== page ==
It’s super nerve-wracking, because I know that Minneapolis is Prince’s home, and many of the people in the crowd have seen him perform at various times. There’s always that moment: “Can I do it justice?”
But I’m a big believer that half of what makes music so meaningful is soul. It’s the conviction with which you perform the music, and there’s no doubt that I have a very strong connection to Prince and a big heart for what he does. So I try to let people into just how much I love him, even though I’m screwing up the chords and everything. [laughs]
You know, Prince’s music is joy. Right? If you’ve ever been to a Prince concert: it’s just straight-up joy and fun. It gets really emotional and deep, but at the end of the day, you can feel his playful spirit.
I did play with the Revolution in Minneapolis, at First Avenue, and having that kind of acknowledgment from his band gave me a real sense of — I felt like I could cover Prince because I had that seal of approval. [NPG bandleader] Morris Hayes was in the audience! When they invited me to that stage, it was such an honor and validation. “You can cover your hero.”
Were you able to talk much with the Revolution?
A lot, yeah. I got to know Wendy really well. She’s an incredible woman. Morris Hayes is from the New Power Generation, and we’ve become quite good friends over the years. [I’m] quite close with the Janelle Monáe crew, and I met him through Janelle.
With the Revolution, we got to spend a bit of time together practicing. And it was emotional. They all really had to have their moment of catharsis that night. There were a lot of tears backstage, and it was really emotional for me to be there, too. Even though I was mourning from a different place than they were. I think when you share a moment like that with people, you feel like family after. [laughs] You’re all crying together, and it’s very intense.
And going back to the music, I wanted to talk about vocals. I think of you as so much of a vocally experimental artist, and I was wondering if you had any favorite vocal techniques or moments in Prince’s music.
There’s so much I could talk about. I don’t know if you’re acquainted with For You, the very first album. That a capella he opens the record with is just called “For You.” It’s unbelievable what he does with that voice and where he takes you in that one.
I think what’s so astounding about Prince is how masculine he can sound, and low, and growling, but then his falsetto sounds like castrati or something. I can’t believe how much control he has up there.
And he has such a skill to mimic. I mean that as a high honor, because when you’re learning how to sing, half of how you grow is just mimicking your favorite artists. You can hear that. Michael Jackson, of course, loved Diana Ross. He’s trying to sing like her a lot of the time. Of course, he adds something different to it, so that changes the tone. But you can hear Sly and the Family Stone through Prince, and artists like Minnie Riperton in his work. I’m sure it’s because he has that ear to hear music and do his take on it. Of course, it comes across very unique. But it’s that daringness to say, “Yeah, I’ll give that a try.” And the ability to listen to vocalists like an instrument.
It reminds me of Prince’s fashion as well.
That’s right, absolutely. He always did it his own way, but you can see so many lines of thinking where he’s obviously been watching a lot of Bowie, or various other things, and taking it into his own little sphere.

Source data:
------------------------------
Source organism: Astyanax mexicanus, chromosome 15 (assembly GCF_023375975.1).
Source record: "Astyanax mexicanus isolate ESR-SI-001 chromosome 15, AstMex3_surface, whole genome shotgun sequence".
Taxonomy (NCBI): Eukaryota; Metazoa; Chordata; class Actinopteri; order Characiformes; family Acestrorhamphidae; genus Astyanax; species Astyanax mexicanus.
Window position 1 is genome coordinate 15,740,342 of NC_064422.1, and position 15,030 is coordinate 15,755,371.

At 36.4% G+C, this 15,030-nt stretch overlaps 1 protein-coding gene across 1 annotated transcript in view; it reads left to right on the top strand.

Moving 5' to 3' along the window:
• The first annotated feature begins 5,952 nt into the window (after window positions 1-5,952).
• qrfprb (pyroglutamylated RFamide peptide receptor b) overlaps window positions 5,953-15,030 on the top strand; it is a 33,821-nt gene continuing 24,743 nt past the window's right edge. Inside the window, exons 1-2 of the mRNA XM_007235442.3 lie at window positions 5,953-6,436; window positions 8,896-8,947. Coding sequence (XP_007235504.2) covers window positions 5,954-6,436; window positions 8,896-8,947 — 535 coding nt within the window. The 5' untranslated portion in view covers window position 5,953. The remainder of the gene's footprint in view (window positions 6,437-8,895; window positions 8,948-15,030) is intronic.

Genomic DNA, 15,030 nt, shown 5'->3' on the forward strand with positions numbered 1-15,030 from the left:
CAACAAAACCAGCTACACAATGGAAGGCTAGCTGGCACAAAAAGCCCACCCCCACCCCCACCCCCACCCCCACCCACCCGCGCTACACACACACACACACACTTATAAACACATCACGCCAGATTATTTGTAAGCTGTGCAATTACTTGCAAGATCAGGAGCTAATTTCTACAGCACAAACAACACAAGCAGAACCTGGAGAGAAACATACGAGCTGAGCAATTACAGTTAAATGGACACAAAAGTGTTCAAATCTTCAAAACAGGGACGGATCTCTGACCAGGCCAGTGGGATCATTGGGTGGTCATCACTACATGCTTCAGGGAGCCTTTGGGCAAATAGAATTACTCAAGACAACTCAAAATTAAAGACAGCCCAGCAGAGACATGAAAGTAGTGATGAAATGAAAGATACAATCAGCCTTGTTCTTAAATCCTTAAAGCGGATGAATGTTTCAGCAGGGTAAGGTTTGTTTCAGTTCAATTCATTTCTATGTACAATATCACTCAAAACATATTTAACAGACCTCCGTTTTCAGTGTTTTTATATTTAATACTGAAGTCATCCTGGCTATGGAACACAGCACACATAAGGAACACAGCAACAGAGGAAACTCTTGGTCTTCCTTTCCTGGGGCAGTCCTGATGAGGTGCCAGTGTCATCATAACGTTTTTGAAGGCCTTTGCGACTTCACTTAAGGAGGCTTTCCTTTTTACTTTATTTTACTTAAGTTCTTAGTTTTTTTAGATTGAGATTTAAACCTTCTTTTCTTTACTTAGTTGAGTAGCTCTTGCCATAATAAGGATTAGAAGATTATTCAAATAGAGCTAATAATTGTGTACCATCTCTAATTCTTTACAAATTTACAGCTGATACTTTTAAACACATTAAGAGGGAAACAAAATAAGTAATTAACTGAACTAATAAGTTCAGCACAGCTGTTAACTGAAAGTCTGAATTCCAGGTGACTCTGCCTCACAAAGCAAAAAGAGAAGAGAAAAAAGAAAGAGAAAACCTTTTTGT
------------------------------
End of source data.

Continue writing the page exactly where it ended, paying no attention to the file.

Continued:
And of course his screaming technique. I don’t think anyone else has really got the same — yeah, I go back to the word “primal.” That primal scream and intensity that Prince could get out of his own instrument is incomparable.
In “Top Of The World” off Primal Heart, is the “diamonds and pearls” lyric a reference to Prince?
[caught in the act] Yes…of course, of course!
In “Top Of The World,” it’s kind of a dark lyric, in the sense of the story. It’s following this character that’s getting higher and higher on ambition and greed. Going from good intention, rising up to this point where you can no longer see the forest from the trees. You’ve lost the thing you wanted, which was to connect with people, and now you’re blinded by your own ascension. That’s the core of “Top Of The World” and the music video.
But when I was trying to think about different lines to express the way it feels to be on top of the world, of course, you think of success and jewels and power. So maybe diamonds and pearls are referencing that.
But actually, we’ve now lost Prince. He’s no longer with us in the body anymore. So saying, “Send me up with the diamonds and pearls,” it was more of a warning or cautionary tale, because the ambition that comes from striving and striving and striving can have a dark outcome. It can cause people to be removed from us before their time.
To me, “diamonds and pearls” refers to the grandiose and the heights that someone like Prince came to, but also, it’s got a darker undertone. We lose so many great people too soon. You can’t help but ask, is it [due to] that disconnect or isolation that causes one to become removed from their beginnings or the people that loved them? We don’t know exactly how Prince or so many different artists passed, but we do know there’s a really hard side to that story.
Thank you for sharing that. This last question has to do with the ascension of your own career, but in a more fun way. I was wondering if you could tell the story of when Prince handed you a Grammy.
Well, at the Grammys, I kind of forgot that we were up for an award. [Gotye’s “Somebody That I Used To Know (feat. Kimbra)” took home the 2013 Record of the Year.] While Prince was reading off the nominees, I was just so blown away by the idea that he was standing in front of me, and I was a breath away from this person who had inspired me so much. He feels larger than life to all of us, I think. It’s just surreal to be not only standing in the same space as him, but also acknowledged. Having that nod. He even said to the crowd, “I love this song.”
I remember being quite overwhelmed, and I wondered if I should go say something after, but he ran away so soon. And I remember thinking, “No, I don’t need to have a conversation. That was just enough.” We had this mutual respect. I think for every artist who works so hard, there’s something so satisfying about getting that acknowledgment. And who better than Prince to give that seal of approval?